This paper looks at the language spoken in and around Israel in the first century, and the claims that Hebrew or Aramaic was the lingua franca of the time. The focus then shifts to the writing of the Synoptic Gospels and what has been titled the “Synoptic Problem.” Caleb Hegg looks at the various claims related to the order of writing and the suggestion of a “Q” document. Finally, the presence of what is known as the Hebrew Matthew, or the Hebrew Gospel is then looked at and its part in the writing of the Gospels. In conclusion, Caleb believes there is solid evidence to suggest the original language these works were written in.
Tim Hegg looks at the commandment of Tzitzit (Tassels) as prescribed by the Torah in Numbers 15:37ff, and investigates if this command applies to women. In our modern time, some teachers and ministries have taught that this command is only for men. The argument is put forward that tzitzit are a man’s garment, and that women should, therefore, not ware them. Other teachers and ministries have suggested that Judaism as a whole has deemed tzitzit to be for men and therefore the tradition is set. Hegg begins by looking at various rabbinic witnesses to see how the rabbis have viewed this command throughout the ages. Hegg systematically shows that tzitzit have not always been seen as only obligatory for men. As a result, Hegg suggests that this command according to rabbinic literature is for women as well. In conclusion this paper shows that Judaism does not see this as a cut and dry issue.
The Hebrew word “know” (yada’), which is a common root in the semitic languages, has a wide range of meanings depending upon the context in which the word is found. Like our word “know” in English, the Hebrew word can indicate mental knowledge, that is, that a person “understands” or “has knowledge” of something, as when we say “I know that 2 + 2 is 4”.
Tim Hegg looks at the claim that the Sprit is now available to believers in new ways that discount the “Old Covenant.” Many claim that the new covenant that all believers take part in through the blood of the Messiah Yeshua, is Spiritual in nature. This view holds that the Torah is summed up in “loving one’s neighbor.” The minutiae of the Torah (all of the many regulations both civil and religious) have given way to the leading of the Spirit in matters of loving God and neighbor. In fact, the whole concept of love now is the controlling factor, where it was not so in ancient Israel.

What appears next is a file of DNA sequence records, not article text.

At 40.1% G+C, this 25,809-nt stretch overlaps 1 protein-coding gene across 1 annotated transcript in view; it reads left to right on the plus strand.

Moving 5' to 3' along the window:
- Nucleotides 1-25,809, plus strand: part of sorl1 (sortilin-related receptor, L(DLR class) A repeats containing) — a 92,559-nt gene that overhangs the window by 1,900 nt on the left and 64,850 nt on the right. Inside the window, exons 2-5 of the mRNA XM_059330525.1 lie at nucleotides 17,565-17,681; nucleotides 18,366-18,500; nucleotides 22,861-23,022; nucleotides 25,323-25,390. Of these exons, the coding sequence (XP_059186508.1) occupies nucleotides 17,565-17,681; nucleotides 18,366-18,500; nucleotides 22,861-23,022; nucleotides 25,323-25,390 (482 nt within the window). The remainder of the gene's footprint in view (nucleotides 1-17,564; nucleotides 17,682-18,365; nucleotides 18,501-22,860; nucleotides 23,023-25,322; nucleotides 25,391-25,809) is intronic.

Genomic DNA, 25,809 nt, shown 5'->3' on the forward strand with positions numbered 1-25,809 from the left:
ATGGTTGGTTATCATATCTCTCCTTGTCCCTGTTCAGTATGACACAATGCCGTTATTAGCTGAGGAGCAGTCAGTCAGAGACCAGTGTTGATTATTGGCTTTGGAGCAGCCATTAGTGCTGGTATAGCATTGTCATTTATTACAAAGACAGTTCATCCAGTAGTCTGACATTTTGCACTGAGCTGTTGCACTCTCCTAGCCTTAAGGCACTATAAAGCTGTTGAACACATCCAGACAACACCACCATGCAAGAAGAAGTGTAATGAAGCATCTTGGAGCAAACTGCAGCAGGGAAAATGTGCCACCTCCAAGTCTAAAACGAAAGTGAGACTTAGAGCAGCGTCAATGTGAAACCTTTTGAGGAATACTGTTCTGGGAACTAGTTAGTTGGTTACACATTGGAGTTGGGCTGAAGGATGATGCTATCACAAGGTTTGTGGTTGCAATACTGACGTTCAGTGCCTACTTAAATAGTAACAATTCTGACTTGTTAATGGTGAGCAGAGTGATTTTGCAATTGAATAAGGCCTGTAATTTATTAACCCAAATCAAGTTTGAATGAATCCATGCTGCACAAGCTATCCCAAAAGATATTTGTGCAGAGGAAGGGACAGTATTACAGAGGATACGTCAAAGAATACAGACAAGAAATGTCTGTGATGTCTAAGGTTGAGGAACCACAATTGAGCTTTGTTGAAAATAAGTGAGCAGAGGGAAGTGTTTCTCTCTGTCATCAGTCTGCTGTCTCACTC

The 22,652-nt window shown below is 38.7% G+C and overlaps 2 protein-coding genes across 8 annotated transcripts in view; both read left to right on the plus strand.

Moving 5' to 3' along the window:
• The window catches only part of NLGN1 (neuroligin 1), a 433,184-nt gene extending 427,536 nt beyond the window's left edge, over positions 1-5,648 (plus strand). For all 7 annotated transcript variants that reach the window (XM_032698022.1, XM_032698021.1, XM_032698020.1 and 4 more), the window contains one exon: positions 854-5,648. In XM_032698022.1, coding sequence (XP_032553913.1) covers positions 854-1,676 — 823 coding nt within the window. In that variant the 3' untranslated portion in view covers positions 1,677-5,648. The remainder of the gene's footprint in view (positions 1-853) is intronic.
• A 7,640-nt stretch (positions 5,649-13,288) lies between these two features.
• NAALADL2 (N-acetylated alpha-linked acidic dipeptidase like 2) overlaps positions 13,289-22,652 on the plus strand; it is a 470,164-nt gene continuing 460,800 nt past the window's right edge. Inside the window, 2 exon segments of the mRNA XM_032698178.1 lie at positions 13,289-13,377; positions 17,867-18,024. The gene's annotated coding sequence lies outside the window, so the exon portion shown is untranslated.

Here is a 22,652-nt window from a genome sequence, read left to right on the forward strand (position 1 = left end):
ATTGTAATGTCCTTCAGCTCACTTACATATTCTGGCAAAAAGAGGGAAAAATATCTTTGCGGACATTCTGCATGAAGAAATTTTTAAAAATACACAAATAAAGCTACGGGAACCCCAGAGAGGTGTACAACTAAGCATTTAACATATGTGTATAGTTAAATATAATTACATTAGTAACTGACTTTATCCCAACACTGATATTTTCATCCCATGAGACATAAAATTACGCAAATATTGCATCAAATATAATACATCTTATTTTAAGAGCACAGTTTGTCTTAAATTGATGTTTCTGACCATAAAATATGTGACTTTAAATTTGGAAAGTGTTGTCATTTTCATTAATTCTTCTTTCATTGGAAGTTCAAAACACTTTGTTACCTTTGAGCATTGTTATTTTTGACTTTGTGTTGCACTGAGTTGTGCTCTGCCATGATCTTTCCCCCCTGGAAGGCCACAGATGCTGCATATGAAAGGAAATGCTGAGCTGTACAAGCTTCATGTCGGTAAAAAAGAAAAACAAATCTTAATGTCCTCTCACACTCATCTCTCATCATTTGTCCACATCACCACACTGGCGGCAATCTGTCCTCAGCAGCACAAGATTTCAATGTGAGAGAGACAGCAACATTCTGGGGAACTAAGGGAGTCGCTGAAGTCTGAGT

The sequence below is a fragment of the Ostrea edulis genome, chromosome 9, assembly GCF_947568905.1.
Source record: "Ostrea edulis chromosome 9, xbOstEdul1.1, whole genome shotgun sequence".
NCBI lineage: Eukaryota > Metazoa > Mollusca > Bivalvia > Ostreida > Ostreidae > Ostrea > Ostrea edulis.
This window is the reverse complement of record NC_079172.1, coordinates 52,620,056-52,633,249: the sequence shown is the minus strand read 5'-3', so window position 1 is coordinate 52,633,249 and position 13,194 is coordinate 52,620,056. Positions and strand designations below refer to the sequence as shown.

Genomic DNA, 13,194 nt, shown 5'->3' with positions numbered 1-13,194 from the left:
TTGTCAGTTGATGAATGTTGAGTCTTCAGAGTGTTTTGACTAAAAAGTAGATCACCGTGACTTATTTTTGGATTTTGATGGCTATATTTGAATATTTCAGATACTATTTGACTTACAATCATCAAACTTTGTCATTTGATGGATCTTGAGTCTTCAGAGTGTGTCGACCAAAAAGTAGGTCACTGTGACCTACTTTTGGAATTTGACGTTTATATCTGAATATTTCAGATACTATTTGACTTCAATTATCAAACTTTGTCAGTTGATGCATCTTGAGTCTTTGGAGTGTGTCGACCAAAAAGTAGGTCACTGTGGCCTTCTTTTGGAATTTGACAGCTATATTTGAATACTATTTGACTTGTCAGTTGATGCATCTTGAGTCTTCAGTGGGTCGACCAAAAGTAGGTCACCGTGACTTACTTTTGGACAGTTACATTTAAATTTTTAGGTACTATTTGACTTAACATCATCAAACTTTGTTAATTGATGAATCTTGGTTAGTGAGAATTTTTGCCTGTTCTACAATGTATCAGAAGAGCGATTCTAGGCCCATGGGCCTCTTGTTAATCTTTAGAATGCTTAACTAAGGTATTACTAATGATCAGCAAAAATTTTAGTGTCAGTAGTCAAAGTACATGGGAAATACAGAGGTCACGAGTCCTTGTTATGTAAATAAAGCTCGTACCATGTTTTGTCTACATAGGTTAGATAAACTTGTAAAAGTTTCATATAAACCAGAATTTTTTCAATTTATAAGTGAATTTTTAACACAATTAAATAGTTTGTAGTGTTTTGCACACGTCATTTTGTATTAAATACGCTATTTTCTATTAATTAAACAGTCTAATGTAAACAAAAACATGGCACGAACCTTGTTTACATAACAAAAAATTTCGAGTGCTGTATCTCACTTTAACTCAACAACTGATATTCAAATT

In this article, Tim Hegg looks at the claim that the name “Easter” comes from the pagan goddess Ishtar. Hegg looks at the etymology of this word, and the history of this claim. In addition, Hegg looks at the oldest references we have of Easter being seen as pagan. Due to the evidence, Hegg challenges the commonly believed claims.
In this short article, Tim Hegg looks at the label “One Law” as a title for a segment of the “Messianic movement” and a particular theological position. Viewing the theology that is put under the title “One Law,” Hegg is able to define the core differences between various groups within the wider “Messianic” movement. As a result, Hegg is able to show clear distinctions between various perspectives within the larger Messianic movement.
In this transcript of an interview with Dr. Michael Brown, Paleo Hebrew is discussed. Many within the Hebrew Roots movement think that they can use Paleo Hebrew to find deeper meaning in the biblical text. Dr. Brown has his doctorate in Near Easter Languages, and discusses the script known as Paleo Hebrew. Dr. Brown shows this form of interpretation is not a valid hermeneutic but is based upon false linguistic assumptions.
Tim Hegg looks at the 9th of Av, which has traditionally been filled with woe for the nation of Israel. It is traditional to fast and pray on this day every year. It is also traditional to read the book of Lamentations. Hegg emphasizes that though the book of Lamentations describes the sorrow which the destruction of the Temple brought to the people of Israel, the primary message of the book is that God is in control and He is eternally faithful to His covenant promises…
This paper continues a debate between Tim Hegg and Nehemia Gordon concerning Matthew 23. This specific paper is a response to Gordon’s rejoinder. In it Hegg clarifies several points, and suggests that Gordon has not been as upfront with his audience as he perhaps should be. Hegg focuses on the texts employed by Gordon and the fact that these texts do not make up the majority of good sources on the subject. Especially relevant is the work Hegg has done on the Hebrew Matthew. As a result, Hegg’s knowledge of the Matthew DuTillet and the Even Bohan shine through in this response.
Notes on the Shabbat immediately preceding Purim. This shabbat is referred to as Shabbat Zachor, “The Shabbat of Remembering”, which is taken from the passage of Torah that is read on this Shabbat, Deut. 25:17-19. In this paper, Tim Hegg looks at the attack by the Amalekites on Israel, and as a result, the command of God within this passage.